4. Enjoy an expanded (and redesigned) web presence.

With regard to the last point, I like what Social Text has been doing, for instance, and I think that in general we could grab some pointers from contemporary blog and online magazine layouts. (The current setup is dismal, clinical, and difficult.) The drab physical product could use some retooling too. There’s no reason a journal about pop shouldn’t itself also pop. And there’s no reason JPMS’s archives and current content shouldn’t be easily navigated, accessed, cited, and so forth.

Of course, one reason certain things will be slow to change is that journals like JPMS are rather institutionally entrenched. I confess that working for one of these pay-wall journals is a deeply ambivalent undertaking for me, especially at this stage of my fledgling career. None of us get paid directly for the labor that goes into producing this journal. (Rather, we get paid by universities who expect us to spend some of our time this way.) And yet readers must pay a middleman publisher in order to access the fruits of our labor. Via library subscription packages, the universities that pay our salaries are made to subsidize scholarly production twice over. And don’t get me started on the towering ivory paywall standing between that privileged but pricey university access and the greater public. The OpenAccess movement and ordinary, proactive sharing practices are helping to erode such walls, but there remains a long way to go.

These concerns notwithstanding, I’m still, for the moment, committed to working from the inside to change things for the better, so that’s one reason that I decided to join the team of associate editors this time around. (Frankly, I had been asked in the past and found it rather vexing that I would be working to get other people credentialed when I myself am still struggling to secure stable employment.) So let me finish, finally, with a brief explanation of what I’ll be doing for JPMS, and where YOU might come in. (But first, a quick plug for my fellow associate editors — Anthony Kwame Harrison, David Suisman, Alexandra Vasquez, Eric Weisbard, and Mina Yang — quite a slate of accomplished and promising scholars. It’s an honor to be working alongside them all.)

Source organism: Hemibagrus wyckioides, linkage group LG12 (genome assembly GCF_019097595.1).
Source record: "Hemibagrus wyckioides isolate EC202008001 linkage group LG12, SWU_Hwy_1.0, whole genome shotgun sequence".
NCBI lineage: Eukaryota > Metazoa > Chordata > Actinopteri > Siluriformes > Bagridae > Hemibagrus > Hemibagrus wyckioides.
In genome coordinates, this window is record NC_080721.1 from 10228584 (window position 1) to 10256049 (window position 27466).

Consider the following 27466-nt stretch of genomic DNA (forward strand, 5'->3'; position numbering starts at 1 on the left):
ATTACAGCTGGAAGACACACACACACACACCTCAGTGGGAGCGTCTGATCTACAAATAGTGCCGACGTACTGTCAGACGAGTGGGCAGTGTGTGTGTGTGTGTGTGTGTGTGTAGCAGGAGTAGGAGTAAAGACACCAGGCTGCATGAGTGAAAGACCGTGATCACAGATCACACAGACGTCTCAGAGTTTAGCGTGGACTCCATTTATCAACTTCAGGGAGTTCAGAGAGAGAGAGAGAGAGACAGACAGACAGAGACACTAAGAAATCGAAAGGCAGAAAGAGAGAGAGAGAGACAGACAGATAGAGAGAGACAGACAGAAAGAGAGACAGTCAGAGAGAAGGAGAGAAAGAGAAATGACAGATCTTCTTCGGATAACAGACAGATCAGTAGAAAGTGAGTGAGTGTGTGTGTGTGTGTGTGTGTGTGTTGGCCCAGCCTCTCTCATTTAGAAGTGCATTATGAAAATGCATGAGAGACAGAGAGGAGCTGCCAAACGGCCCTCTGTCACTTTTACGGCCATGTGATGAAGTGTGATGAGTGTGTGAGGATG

Essentially, associate editors are responsible for suggesting appropriate peer reviewers for essays that overlap with our areas of expertise, and we’re encouraged to bring to the attention of the Eds-in-Chief any new work, academic essays, or experimental writings that would be appropriate for the journal. I’m also happy to consider experimental non-writings if anyone has ideas along (outside?) those lines.

So if you’ve got something you think would be a good fit with what I’ve described above, get at me, or send to: (& see here for author guidelines)


  • 1. ripley  |  November 10th, 2010 at 12:20 pm

    Congrats! you’re gonna rock it, and make the journal rock it too.

  • 2. Computo  |  November 10th, 2010 at 12:26 pm

    Way to go! Congratulations!

  • 3. Nuria  |  November 10th, 2010 at 1:14 pm

    happy to discover there are actual venues where to discuss this stuff

  • 4. dj empirical  |  November 10th, 2010 at 2:08 pm

    nice one mate!

  • 5. wayneandwax  |  November 10th, 2010 at 2:21 pm

    Thanks to all for the kind words! But, just to be clear: this is less about me asking for kudos and more about me asking for submissions!

  • 6. gwen  |  November 17th, 2010 at 12:15 pm

    Hey Wayne – spoke with you before CMSC this year for an article for the Columbia Spectator. Hope you’re well :) Continue to really appreciate this blog.

    I’m in NYC now! I’m working as a client rep at Ticketweb. Hopefully I’ll be able to check you at another concert in NYC soon?

    Also – y’all are taking submissions?? Coooool

  • 7. gwen  |  November 17th, 2010 at 12:15 pm

    pardon – didn’t mean concert, haha. CONFERENCE


I'm a techno-musicologist, internet annotator, imagined community organizer.

I left my <3 in the digital global, but I reside in Cambridge, MA, where I'm from.

I represent like that.

wayne at wayneandwax dot com